The first of John N. Oswalt’s two-part study of the book of Isaiah for the NICOT series, this commentary on chapters 1–39 combines theological acumen, literary sensitivity, philological expertise, and historical knowledge to present a faithful and accurate reading of one of the Old Testament’s most important books.
In the introduction to this work, Oswalt considers Isaiah’s background, unity of composition, date and authorship, canonicity, Hebrew text, theology, and problems of interpretation, and he offers a select bibliography for further research. Oswalt also provides substantial discussions of several issues crucial to the book of Isaiah. He notes, for example, that scholars often divide Isaiah into three divisions, with chapters 1–39 addressing Isaiah’s contemporaries in the eighth century BC, chapters 40–55 presupposing the exile of the sixth century, and chapters 56–66 presupposing the eventual return from exile. While taking this scholarship into account Oswalt defends the unity of the prophetic book and argues convincingly that the whole book can be attributed to the Isaiah of the eighth century.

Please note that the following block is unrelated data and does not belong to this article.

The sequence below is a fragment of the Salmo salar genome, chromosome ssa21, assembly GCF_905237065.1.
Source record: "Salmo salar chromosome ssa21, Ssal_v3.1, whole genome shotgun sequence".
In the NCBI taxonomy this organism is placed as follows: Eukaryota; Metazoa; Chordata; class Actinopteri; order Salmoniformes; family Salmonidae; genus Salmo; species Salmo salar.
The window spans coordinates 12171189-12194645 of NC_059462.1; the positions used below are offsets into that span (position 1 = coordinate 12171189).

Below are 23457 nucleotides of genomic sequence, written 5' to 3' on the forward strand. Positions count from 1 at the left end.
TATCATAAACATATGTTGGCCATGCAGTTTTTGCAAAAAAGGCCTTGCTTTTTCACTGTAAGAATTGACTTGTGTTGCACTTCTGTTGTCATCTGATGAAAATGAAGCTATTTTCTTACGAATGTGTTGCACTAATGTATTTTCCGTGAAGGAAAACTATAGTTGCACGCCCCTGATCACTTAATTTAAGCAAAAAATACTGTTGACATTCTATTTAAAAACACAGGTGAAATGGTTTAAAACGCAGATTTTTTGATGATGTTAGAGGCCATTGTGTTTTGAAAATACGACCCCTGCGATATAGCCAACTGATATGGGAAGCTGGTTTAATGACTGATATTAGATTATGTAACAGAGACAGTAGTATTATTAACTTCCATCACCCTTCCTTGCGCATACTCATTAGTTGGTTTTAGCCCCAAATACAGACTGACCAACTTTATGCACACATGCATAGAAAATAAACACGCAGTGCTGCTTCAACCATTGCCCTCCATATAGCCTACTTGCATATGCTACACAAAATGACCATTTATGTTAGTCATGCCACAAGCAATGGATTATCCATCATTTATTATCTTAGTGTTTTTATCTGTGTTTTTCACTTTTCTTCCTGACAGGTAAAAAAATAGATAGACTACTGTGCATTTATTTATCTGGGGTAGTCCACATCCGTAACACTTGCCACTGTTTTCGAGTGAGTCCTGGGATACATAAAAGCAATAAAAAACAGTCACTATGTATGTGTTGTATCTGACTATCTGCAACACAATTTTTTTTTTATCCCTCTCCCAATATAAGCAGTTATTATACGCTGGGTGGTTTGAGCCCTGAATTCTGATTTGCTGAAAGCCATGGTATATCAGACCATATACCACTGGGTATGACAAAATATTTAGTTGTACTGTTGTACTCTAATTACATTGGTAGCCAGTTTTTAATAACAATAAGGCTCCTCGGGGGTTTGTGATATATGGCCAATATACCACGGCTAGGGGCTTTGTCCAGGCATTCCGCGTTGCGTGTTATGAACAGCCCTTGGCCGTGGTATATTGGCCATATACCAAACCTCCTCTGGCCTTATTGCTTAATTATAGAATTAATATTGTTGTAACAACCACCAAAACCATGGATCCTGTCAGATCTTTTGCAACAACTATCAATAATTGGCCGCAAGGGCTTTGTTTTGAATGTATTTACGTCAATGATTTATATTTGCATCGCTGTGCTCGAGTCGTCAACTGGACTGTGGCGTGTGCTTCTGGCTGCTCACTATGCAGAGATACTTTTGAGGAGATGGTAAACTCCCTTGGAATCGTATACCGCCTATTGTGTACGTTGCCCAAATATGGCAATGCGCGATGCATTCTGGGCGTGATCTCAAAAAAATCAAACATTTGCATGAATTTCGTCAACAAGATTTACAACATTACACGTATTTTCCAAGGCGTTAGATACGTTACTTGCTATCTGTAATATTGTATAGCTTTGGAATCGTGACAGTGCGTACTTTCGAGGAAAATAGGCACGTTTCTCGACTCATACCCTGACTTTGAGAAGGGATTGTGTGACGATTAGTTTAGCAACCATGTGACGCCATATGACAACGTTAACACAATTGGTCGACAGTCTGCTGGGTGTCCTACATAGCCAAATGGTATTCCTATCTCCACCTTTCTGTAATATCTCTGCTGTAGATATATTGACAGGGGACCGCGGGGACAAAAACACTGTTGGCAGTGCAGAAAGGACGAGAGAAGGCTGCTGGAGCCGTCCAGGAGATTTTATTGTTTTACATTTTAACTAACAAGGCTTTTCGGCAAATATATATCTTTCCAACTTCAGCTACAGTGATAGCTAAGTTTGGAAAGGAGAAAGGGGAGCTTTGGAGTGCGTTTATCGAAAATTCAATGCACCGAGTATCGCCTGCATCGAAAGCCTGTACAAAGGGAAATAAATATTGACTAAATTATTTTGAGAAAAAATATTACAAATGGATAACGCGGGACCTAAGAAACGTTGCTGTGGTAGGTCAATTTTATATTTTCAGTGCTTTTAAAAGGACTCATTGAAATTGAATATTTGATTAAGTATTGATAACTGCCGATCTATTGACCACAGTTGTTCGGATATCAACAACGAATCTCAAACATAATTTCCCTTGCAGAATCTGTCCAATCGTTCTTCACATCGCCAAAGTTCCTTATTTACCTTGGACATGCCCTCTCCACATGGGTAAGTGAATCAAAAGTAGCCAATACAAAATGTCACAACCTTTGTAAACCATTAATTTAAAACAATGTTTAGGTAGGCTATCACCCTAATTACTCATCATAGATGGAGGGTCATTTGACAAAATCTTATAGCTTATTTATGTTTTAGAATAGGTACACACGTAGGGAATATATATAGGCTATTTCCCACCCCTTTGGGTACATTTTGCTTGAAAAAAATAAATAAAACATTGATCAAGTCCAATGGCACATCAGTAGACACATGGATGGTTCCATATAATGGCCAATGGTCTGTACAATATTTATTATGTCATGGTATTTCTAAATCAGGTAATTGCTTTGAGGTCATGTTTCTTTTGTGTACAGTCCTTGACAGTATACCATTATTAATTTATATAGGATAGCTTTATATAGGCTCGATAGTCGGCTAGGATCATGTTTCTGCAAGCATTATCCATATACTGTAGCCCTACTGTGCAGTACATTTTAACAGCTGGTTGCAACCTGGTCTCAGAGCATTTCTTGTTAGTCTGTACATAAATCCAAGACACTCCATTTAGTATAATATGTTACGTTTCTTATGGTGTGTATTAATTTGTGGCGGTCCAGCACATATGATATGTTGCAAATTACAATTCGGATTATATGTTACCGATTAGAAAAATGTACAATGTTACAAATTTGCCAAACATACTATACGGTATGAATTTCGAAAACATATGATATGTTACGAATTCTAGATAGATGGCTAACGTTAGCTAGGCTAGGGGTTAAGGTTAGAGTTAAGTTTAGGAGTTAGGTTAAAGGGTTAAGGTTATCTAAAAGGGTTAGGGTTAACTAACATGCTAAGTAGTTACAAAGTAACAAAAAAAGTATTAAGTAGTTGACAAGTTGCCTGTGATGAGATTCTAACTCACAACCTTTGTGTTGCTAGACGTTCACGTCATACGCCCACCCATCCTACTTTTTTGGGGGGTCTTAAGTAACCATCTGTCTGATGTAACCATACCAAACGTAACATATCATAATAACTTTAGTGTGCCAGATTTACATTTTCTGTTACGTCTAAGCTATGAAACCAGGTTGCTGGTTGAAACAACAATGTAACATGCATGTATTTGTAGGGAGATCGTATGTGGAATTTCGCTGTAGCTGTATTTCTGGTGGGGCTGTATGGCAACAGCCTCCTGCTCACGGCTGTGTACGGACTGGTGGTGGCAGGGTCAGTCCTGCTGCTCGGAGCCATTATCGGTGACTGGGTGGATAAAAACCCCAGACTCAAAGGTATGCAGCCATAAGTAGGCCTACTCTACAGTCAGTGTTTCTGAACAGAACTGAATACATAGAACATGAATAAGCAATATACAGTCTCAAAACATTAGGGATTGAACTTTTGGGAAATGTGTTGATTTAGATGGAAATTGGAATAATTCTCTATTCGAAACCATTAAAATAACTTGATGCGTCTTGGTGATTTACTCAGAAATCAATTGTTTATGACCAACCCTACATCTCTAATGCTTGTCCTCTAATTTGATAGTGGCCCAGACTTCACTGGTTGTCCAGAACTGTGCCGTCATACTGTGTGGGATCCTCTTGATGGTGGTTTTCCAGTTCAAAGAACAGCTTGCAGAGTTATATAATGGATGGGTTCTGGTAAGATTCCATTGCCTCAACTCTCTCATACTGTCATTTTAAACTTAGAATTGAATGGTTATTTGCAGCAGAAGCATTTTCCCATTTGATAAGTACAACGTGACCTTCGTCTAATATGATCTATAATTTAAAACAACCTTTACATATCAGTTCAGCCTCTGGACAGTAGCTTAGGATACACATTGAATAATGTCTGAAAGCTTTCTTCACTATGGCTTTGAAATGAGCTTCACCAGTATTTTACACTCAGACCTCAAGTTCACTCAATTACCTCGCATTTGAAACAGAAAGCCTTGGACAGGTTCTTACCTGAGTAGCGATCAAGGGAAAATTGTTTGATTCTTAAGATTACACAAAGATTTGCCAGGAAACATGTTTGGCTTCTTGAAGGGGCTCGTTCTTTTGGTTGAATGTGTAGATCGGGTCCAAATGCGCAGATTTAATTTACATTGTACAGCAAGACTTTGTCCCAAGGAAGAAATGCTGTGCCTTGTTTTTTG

The commentary proper, based on Oswalt’s own translation of the Hebrew text, provides pastors, scholars, and students with a lucid interpretation of the book of Isaiah in its ancient context as well as an exposition of its message for today.
With Logos, the NICOT will integrate into the Passage Guide. Whenever you enter your passage and click go, results from the NICOT will appear on the text you’re studying. This gives you instant access to exactly what you’re looking for—in far less time than it would take you to walk over to the bookshelf and begin flipping through a print volume, let alone find the information you need.
An excellent conservative commentary on the book of Isaiah. Oswalt’s work is a treasure. It provides solid help in understanding the text and message of this Old Testament book.
—Journal of the Evangelical Theological Society
This book is a solid piece of scholarship and may be recommended to pastors and teachers alike as an exemplary piece of conservative research and exposition.
—Review & Expositor
This commentary will be one of the most widely used and appreciated [in the NICOT series], and perhaps even one of the flagship volumes.
—Southwestern Journal of Theology